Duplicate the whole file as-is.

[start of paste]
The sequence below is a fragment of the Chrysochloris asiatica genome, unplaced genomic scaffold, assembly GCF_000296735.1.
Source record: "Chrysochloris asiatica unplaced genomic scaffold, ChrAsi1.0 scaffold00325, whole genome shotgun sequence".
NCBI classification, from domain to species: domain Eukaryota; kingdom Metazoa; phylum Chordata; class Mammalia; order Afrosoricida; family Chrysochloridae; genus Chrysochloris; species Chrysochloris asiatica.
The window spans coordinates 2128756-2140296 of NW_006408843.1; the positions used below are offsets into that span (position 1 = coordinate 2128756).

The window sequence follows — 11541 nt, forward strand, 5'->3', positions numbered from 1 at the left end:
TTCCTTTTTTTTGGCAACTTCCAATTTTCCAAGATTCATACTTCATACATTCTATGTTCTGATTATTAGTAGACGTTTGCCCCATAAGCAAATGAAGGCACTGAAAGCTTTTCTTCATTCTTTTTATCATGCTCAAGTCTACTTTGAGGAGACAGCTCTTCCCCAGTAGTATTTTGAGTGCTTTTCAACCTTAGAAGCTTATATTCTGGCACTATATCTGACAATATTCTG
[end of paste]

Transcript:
The sequence below is a fragment of the Chrysochloris asiatica genome, unplaced genomic scaffold, assembly GCF_000296735.1.
Source record: "Chrysochloris asiatica unplaced genomic scaffold, ChrAsi1.0 scaffold00325, whole genome shotgun sequence".
NCBI classification, from domain to species: domain Eukaryota; kingdom Metazoa; phylum Chordata; class Mammalia; order Afrosoricida; family Chrysochloridae; genus Chrysochloris; species Chrysochloris asiatica.
The window spans coordinates 2128756-2140296 of NW_006408843.1; the positions used below are offsets into that span (position 1 = coordinate 2128756).

The window sequence follows — 11541 nt, forward strand, 5'->3', positions numbered from 1 at the left end:
TTCCTTTTTTTTGGCAACTTCCAATTTTCCAAGATTCATACTTCATACATTCTATGTTCTGATTATTAGTAGACGTTTGCCCCATAAGCAAATGAAGGCACTGAAAGCTTTTCTTCATTCTTTTTATCATGCTCAAGTCTACTTTGAGGAGACAGCTCTTCCCCAGTAGTATTTTGAGTGCTTTTCAACCTTAGAAGCTTATATTCTGGCACTATATCTGACAATATTCTG